I recently attended the Strategies for Improving Patient Flow conference in Auckland NZ. As always I came away with many valuable insights from the passionate and knowledgeable presenters and attendees.
Unexpectedly I also now have this challenging thought that won’t go away so I felt the need to share it and hopefully create a discussion around it.
The conference started off with a presentation by David Meates, Chief Executive, Canterbury DHB and West Coast DHB. Many interesting points were raised, and one in particular was a key element that formed my thinking. David challenged us all to stop using the past in our thinking around improvement. In fact, he suggested discarding the past to think differently as the future is a different world that needs new thinking if we are going to truly innovate.
Over the first day, there was a big focus on ED and the associated flow into and out of ED. We’ve worked with many customers on the associated flow for ED patients who require admission and explored how to maximise processes for admission from ED. I did hear many ideas on how to reduce the demand on ED. A lot of these ideas focus on external influences on ED capacity which are largely out of the control of the ED and any patient flow improvements. Some of the themes discussed, which all agreed were not new themes, centred around improving patient flow by patients avoiding ED for minor issues and the ambulance service directing patients to GP’s and other non ED services.
We heard the 6-hour rule is potentially flawed as it includes those patients discharged from ED without admission. As I understand the 6-hour rule, it is designed to minimise ED crowding and ensure patients clinical outcomes are not negatively impacted through a long stay in ED. However, is one target sufficient for ED? Should we separate the target across admitted and non-admitted patients?
Once a patient is admitted, they move much more freely between wards and even to ICU during their visit than they do from ED to an inpatient bed. Now I understand there are many reasons for the detailed admission process along with the clinically required checks and balances. These are what we’ve always done so we should continue – shouldn’t we? Or should we forget the past and look for new, innovative improvements? Specifically, is the 6-hour rule something we should advocate to change?
Another recurring theme through the conference was the patient experience and who cares for the patient. So put yourself in the patients’ shoes. They present to ED, are assessed and a decision is made to admit them. Admit them to what? The hospital? Are they not already in the hospital? Why isn’t this just a transfer? Isn’t ED a potential entry point for a patient’s journey through the hospital? From a patient perspective this just seems confusing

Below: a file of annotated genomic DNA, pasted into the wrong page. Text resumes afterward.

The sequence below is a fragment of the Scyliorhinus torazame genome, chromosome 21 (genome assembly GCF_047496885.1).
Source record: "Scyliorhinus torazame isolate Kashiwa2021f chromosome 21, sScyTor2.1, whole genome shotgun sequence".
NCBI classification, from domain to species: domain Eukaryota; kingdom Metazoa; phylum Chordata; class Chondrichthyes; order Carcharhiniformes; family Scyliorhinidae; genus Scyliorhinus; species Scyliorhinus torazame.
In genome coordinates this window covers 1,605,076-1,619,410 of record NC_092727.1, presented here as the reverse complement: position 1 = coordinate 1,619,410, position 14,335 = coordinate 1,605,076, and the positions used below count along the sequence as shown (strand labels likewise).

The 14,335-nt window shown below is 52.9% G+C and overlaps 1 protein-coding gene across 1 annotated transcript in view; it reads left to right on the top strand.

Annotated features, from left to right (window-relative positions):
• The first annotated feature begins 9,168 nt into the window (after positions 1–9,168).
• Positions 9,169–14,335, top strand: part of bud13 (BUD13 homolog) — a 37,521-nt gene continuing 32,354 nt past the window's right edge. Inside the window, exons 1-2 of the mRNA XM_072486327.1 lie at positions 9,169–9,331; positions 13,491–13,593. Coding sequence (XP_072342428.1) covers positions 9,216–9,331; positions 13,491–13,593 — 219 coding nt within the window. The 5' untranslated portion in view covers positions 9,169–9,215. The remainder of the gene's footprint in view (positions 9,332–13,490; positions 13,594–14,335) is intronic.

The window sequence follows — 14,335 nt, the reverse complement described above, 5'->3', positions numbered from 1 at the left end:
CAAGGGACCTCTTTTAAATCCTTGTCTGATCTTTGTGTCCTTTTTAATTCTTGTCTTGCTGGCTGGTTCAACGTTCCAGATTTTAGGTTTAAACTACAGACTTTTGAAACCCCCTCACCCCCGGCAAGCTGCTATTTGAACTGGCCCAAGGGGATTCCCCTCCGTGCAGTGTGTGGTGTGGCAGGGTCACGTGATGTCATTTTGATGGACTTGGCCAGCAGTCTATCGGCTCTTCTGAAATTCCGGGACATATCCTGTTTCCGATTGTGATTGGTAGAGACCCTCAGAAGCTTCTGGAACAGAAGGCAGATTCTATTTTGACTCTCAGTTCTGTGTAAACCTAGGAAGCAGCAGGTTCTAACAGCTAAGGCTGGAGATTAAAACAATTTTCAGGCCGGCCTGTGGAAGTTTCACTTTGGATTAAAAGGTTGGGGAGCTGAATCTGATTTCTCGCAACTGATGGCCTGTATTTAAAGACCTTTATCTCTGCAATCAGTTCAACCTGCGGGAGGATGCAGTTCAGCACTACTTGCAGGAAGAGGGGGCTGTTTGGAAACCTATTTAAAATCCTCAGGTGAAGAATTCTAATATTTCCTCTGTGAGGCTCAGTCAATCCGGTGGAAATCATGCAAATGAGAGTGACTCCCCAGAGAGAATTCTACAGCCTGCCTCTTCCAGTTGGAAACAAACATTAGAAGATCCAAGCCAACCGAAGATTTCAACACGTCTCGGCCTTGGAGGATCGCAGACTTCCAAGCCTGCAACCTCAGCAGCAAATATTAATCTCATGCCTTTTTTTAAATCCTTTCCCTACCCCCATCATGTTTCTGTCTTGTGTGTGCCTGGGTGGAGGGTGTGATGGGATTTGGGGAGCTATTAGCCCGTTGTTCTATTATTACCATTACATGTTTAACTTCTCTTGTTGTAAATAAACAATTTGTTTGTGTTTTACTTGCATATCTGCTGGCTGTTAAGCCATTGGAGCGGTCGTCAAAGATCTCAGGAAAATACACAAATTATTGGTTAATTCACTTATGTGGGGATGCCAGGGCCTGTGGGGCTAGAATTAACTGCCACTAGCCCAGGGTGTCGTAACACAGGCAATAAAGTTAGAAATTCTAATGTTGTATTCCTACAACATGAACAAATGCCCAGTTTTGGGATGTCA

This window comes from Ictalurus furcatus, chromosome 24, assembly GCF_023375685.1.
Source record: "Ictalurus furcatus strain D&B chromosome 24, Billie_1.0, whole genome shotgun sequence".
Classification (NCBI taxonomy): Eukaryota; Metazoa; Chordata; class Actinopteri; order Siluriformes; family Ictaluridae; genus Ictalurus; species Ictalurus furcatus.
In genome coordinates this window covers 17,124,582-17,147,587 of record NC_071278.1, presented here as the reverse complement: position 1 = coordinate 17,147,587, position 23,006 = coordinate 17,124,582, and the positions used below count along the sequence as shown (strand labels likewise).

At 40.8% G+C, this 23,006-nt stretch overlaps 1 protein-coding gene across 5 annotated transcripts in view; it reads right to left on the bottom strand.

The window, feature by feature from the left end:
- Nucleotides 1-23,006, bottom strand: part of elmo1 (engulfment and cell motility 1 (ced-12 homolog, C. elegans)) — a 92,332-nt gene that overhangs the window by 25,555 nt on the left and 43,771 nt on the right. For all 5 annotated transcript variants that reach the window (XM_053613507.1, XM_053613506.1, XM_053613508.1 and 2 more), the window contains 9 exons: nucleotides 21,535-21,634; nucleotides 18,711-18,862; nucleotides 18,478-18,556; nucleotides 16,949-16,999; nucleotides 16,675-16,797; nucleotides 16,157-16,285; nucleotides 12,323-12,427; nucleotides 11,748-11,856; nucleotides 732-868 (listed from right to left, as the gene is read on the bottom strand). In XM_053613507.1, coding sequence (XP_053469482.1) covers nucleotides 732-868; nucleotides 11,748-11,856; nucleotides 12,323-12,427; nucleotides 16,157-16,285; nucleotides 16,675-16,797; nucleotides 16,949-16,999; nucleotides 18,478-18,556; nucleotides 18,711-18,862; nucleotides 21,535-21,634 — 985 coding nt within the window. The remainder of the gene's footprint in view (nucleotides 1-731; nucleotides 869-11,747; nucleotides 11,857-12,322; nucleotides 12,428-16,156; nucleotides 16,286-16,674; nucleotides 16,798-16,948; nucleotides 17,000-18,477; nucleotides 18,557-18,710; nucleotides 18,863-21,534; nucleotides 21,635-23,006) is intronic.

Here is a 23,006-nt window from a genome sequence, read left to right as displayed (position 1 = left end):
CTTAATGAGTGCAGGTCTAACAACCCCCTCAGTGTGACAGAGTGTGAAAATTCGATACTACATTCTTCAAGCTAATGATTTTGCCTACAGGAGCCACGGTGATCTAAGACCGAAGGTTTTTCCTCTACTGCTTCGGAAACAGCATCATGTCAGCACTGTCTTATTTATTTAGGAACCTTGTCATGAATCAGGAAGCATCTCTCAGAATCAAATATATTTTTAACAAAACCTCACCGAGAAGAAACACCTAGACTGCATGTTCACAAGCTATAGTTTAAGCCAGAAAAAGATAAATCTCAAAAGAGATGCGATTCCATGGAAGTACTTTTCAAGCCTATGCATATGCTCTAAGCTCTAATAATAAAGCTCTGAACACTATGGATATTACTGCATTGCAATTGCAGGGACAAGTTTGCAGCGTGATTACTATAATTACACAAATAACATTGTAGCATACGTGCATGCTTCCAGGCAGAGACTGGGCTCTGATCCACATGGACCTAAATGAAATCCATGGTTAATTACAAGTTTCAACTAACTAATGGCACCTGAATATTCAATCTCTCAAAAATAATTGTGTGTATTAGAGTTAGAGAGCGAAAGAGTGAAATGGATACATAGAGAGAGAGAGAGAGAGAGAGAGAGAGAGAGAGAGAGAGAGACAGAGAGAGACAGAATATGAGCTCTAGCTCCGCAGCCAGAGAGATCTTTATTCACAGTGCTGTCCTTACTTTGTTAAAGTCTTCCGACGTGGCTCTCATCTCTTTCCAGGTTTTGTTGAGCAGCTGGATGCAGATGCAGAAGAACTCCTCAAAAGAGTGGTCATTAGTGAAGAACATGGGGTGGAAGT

As the conference progressed, I started to ask myself why is it so complex to admit a patient to an inpatient bed? As I started to share my thoughts with those more knowledgeable in ED processes than me, there was an acknowledgment of the seemingly overly complex admission process. Reasons for the existing process largely centred on the clinical handover from ED doctors to inpatient doctors. This is a process that mostly sees a senior experienced doctor handing a patient’s care over to a more junior registrar. It was suggested there is potentially a lack of trust in the detail being handed over in that what the inpatient doctor was told they’d receive is not what they get. The desire for a patient to be left in ED is often to have the perfectly packaged patient when the care transfers. Inpatient nurses and doctors want every I dotted every T crossed, all work up complete with a definite diagnosis BEFORE they move out of ED. Potentially this can’t happen anymore as there isn’t enough time. Therefore, trust is let down when what they thought they were getting turns out after all as something else. A problem, but not an insurmountable challenge.
So to my thought – why is ED not just another ward of the hospital that can more simply transfers their patients? Is this what’s needed to change the culture? If we were to truly consider the patient first, we’d accept them into the hospital, provide the best care possible in the right location with the right team at the right time. One of the talks demonstrated how their ED had redesigned processes and reduced the time to admit from 4 hours to 1.5 hours. How is this sort of time and associated delay good for the patient? They arrive at ED, get the care needed and then get “transferred” to another hospital bed. Is it just me or does that sound ridiculous?
I’m keen to hear your thoughts on the above. Am I just dreaming or could there be a better way to treat our patients that move through ED, and make life easier for staff? If we could forget the way we currently flow through ED, how would we design it to provide the best possible care and centred around the patient?